On Thursday August 18, two bills were introduced in the Australian House of Representatives.
One was the “Live Animal Export Restriction and Prohibition Bill 2011”, introduced by Independent Member for Denison, Andrew Wilkie.
The other, introduced by Greens Member for Melbourne, Adam Bandt, was the “Live Animal Export (Slaughter) Prohibition Bill 2011”.
The bills sought to end the live animal export trade, with the Greens’ bill effective immediately and the Wilkie bill calling for a three-year rollback period.
Both bills were comprehensively defeated.
The bills followed graphic footage aired on Four Corners showing Australian-bred cattle being brutally killed in Indonesian abattoirs.
The two bills are quite extraordinary for a number of reasons.
First, animal welfare is generally the responsilbity of the states and territories. The Australian government does not have power over most animal welfare matters, and rarely involves itself.
A significant exception pertains to the import and export of animals. Since concern over live animal exports has increased, the Australian government has been far more involved in animal welfare management.
Second, the introduction of the bills was possible due to the currently extraordinary constitution of the House of Representatives. This is the first time a member of the Greens has won a federal lower house seat at a general election.
And Gillard’s minority government status means the voices of lower house independents are louder than they would be under any other circumstance.
Third, Animals Australia, the RSPCA, the many thousands of people who attended the anti-live animal export rallies around Australia on the Saturday before the bills’ introduction, and even some Members of Parliament, called for the Prime Minister to permit a conscience vote.
It is this third peculiar feature that I would like to consider further.
A research paper published by the Australian Parliament says conscience, or “free votes”, tend to be limited to a small range of matters:
“life and death” issues, such as abortion, euthanasia and capital punishment
human reproductive and scientific research issues, such as in vitro fertilisation, stem cell research and therapeutic cloning
social or moral issues, such as family law, homosexuality, drug reform, war crimes and gambling
parliamentary procedure and privilege issues and standing orders.
All the bills for which MPs have been permitted a conscience vote over the last 60 years fall into one of these categories. Given that trend, it is curious that anyone thought a free vote on live animal exports might be permitted.
The logic behind the call for a conscience vote is probably linked to a number of things.
Some Members of Parliament, including MPs from the major parties, have publicly criticised the live animal export trade. Animals Australia carries a list of declared anti-live animal export MPs on its website. There is a sense that this is a deeply felt issue.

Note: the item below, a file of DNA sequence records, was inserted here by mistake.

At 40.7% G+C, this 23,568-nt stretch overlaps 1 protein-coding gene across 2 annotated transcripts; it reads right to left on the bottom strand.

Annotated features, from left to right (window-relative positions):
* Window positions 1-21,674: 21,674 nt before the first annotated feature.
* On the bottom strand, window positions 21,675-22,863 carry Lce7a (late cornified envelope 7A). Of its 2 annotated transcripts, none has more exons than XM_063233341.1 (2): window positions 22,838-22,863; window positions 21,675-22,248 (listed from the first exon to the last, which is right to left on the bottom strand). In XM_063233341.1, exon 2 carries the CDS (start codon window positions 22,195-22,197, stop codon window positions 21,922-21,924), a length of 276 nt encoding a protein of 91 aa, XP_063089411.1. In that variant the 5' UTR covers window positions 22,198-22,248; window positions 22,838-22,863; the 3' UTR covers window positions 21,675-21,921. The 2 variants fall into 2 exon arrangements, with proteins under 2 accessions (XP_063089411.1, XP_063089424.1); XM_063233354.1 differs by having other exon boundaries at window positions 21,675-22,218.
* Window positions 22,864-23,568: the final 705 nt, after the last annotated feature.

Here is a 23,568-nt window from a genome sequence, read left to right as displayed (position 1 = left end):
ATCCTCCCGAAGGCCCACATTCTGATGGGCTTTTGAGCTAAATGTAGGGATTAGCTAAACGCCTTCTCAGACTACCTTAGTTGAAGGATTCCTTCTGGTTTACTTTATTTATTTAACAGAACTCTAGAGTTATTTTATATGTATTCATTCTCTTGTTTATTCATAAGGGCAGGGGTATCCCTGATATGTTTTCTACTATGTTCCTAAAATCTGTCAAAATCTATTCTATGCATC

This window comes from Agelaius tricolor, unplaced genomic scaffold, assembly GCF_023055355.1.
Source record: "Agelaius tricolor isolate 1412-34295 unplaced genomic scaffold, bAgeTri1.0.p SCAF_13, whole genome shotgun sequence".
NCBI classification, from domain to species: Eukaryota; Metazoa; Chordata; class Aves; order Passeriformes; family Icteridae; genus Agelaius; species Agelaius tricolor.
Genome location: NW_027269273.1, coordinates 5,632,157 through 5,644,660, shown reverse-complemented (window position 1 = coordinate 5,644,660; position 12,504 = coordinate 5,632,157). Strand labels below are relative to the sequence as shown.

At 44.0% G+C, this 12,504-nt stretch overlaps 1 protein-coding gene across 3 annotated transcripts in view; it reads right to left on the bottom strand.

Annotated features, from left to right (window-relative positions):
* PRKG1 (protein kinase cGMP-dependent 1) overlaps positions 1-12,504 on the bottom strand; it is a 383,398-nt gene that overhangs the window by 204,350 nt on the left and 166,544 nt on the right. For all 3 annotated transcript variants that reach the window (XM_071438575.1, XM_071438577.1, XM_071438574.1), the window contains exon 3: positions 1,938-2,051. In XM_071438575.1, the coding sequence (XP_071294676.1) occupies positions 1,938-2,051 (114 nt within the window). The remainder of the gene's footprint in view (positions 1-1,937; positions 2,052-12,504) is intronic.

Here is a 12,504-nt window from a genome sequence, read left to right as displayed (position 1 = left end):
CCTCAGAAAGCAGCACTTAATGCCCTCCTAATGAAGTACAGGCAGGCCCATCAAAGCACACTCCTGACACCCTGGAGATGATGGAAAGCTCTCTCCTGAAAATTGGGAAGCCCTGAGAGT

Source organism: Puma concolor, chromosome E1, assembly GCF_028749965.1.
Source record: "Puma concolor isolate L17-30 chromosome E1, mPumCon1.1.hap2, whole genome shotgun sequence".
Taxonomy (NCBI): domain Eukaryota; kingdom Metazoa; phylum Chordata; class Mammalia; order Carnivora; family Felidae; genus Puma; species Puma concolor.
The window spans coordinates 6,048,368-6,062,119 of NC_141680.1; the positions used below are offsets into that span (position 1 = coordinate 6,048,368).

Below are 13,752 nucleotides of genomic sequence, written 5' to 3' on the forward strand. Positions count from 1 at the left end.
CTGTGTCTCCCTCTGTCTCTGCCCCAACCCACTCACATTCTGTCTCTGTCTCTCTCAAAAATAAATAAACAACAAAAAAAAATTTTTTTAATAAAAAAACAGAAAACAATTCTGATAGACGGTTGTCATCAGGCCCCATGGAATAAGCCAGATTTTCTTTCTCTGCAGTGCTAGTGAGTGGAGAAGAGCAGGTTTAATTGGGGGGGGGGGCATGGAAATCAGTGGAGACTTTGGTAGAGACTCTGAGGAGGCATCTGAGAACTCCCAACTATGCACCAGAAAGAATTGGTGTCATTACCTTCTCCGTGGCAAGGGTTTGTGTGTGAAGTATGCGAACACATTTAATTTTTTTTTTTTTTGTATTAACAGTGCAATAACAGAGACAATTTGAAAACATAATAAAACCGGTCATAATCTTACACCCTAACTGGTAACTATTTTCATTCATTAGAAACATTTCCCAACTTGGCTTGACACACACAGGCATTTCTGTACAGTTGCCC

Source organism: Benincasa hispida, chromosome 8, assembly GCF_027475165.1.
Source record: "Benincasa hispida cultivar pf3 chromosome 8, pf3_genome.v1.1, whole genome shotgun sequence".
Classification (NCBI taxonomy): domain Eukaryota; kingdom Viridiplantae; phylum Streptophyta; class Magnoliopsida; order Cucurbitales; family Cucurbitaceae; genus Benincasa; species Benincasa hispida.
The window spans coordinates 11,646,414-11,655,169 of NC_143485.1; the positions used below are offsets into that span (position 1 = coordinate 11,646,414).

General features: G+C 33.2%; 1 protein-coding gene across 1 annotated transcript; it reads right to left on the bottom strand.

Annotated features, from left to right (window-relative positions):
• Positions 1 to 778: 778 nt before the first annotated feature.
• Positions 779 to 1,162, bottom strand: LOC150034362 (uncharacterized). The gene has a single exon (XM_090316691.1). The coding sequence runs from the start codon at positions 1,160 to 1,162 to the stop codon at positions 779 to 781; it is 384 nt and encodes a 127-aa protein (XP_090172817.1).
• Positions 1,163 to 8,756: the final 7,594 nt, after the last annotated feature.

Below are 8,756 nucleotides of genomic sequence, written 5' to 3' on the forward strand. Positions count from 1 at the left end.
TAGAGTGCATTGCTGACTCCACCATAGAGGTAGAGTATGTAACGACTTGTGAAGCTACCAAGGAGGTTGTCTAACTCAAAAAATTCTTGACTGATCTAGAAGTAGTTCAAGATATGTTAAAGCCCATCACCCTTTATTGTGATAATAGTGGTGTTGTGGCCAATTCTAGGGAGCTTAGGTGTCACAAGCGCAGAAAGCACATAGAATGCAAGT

Furthermore, an enormous number of Australians responded passionately to the Four Corners footage.
But the issue of live animal exports is considerably different to other issues where MPs could vote according to the dictates of their conscience.
The key difference is the sizeable financial investments, and returns, tied up with the live animal export trade.
The overtly economic nature of animal agriculture means a conscience vote on the issue is almost unthinkable.
All this is not to suggest that all is now lost from the perspective of the hundreds of thousands of animals exported live out of Australia each year.
Far from it.
I have been monitoring animal activism and animal welfare legal reform for more than 15 years. The momentum around live animal exports is quite astonishing.
Live exports have survived until now because of the principle of “necessary suffering”, which lies at the heart of animal welfare law in Australia and around the world. That principle dictates that it is wrong to cause an animal to suffer, unless that suffering is necessary.
What constitutes “necessity” is of course highly contested ground. But in most advanced liberal democracies necessity has come to be associated with standardised, mass animal use, usually for an economic purpose.
It is for this reason that random acts of violence towards a companion animal are prohibited, but the keeping of animals in highly confined conditions, as occurs in factory farms, is not.
While it is true that the necessary suffering principle permits a greater amount of animal suffering when economic interests are at play, it is not a principle that can withstand scrutiny.
At some point even the most economically advantageous activity will become difficult to justify when the suffering of the animals is sufficiently great and brought to the community’s attention.
I expect that to happen in the case of live animal exports.
I don’t expect it occur imminently, but I do expect it to happen sometime soon.